Vish Subramaniam, PhD
|Award Name||CCTS Pilot 2009|
New Method for Detection of Cancer
The problem of cancer recurrence is one Vish Subramaniam, PhD, and his team, hope to tackle.
The purpose of Dr. Subramaniam’s study is to develop a new, non-invasive method for detecting cancer. Currently, patients are subjected to pre-operative imaging such as Computer Tomography (CT) scans, Positron Emission Tomography (PET) imaging, and Magnetic Resonance Imaging (MRI). While these methods can help in early detection, they have limited use in the operating room because they have poor sensitivity and specificity for cancer detection, and can interfere with surgical procedures.
The study is looking at the electromagnetic properties of healthy and cancerous tissues. Dr. Subramaniam hopes to find a way for intraoperative detection and accurate assessment of surgical margins that is non-invasive, and will not expose patients to radiation.
By developing an effective hand-held probe for surgeons to use in the operating room, Dr. Subramaniam believes cancerous cells can be completely removed from the body and greatly increase the survival rate. This new technique would also complement the existing technologies that are used.
“We have preliminary indications that look very, very good. Everything that we believed to be true is coming true. Now it’s a matter of proving it against existing techniques — validating it,” Dr. Subramaniam said.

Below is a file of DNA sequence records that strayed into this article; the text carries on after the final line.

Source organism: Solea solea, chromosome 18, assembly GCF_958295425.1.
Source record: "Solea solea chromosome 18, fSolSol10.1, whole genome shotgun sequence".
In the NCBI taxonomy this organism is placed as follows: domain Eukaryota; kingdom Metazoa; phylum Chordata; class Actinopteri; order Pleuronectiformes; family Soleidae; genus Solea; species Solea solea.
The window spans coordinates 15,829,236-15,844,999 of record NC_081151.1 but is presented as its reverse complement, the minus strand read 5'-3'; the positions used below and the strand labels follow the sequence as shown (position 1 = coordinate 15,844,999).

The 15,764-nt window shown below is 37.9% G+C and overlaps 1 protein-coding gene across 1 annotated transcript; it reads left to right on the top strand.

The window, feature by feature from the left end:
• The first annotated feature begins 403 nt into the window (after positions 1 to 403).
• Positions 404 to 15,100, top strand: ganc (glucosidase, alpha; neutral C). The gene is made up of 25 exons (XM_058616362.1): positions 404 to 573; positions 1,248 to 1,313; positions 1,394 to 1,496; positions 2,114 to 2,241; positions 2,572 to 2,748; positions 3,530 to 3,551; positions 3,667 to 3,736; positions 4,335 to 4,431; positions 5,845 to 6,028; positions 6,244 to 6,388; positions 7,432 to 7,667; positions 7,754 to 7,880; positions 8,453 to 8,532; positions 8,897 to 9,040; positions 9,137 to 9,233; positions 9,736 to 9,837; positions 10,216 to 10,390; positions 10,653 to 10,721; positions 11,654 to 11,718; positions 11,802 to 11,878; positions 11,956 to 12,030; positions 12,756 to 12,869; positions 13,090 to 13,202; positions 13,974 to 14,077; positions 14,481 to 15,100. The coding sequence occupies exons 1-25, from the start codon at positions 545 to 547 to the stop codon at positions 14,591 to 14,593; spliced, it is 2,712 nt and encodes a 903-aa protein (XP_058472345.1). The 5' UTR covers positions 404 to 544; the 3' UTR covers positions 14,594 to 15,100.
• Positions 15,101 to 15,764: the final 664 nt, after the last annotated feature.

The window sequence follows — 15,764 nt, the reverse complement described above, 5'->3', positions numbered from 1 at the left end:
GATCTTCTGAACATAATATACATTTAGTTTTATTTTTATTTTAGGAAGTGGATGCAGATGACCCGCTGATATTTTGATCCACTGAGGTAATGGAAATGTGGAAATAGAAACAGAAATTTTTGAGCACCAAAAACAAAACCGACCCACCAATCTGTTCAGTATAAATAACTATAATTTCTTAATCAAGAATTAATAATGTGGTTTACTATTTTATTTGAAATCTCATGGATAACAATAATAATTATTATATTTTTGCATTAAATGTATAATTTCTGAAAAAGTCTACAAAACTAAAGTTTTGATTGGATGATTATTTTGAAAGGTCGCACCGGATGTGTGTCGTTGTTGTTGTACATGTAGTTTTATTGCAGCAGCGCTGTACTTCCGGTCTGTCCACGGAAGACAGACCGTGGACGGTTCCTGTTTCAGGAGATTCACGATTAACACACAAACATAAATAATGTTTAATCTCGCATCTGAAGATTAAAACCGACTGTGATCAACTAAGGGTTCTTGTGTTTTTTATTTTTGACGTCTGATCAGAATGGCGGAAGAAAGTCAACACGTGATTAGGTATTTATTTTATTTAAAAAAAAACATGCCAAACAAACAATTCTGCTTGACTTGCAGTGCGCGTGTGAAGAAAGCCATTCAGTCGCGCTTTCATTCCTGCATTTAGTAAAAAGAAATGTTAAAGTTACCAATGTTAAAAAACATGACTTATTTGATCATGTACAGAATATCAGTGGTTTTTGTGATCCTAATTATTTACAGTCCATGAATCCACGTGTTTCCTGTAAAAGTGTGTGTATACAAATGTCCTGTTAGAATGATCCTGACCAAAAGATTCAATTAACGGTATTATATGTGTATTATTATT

The team has already found that measurements in the magnetic susceptibilities of cancerous and healthy tissue in anesthetized mice have shown considerable differences. They are correlating these disparities in the electromagnetic properties with the change in morphology and vasculature in the tissue. The measurements will then be used to detect diseased lymph nodes and hopefully pave the way for the development of non-invasive probes.
“It will lead to saving lives,” Dr. Subramaniam said. “You save lives by putting the right tools in the hands of the surgeons.”
A challenge he says the team is facing is reinterpreting the electromagnetic measurements. This can result in false positives and false negatives — erroneously reporting the presence or absence of cancer cells. Dr. Subramaniam says false positives can be avoided by increasing the sensitivity of the mechanisms, or by using antibodies with targets that have significantly different electromagnetic properties which can be picked up by probes.
In the end, the team believes the study will not only change cancer treatment, but have far-reaching benefits as well.
“I think it’s really going to change the way we view technology in general and how we verify what we do,” said Doug Murrey, one of the co-principal investigators of the study. “Yes, our [study] is directed at cancer but it reaches all of medicine.”
By Jeffy Mai, Thursday, June 17, 2009
|Related Pages||Related Programs|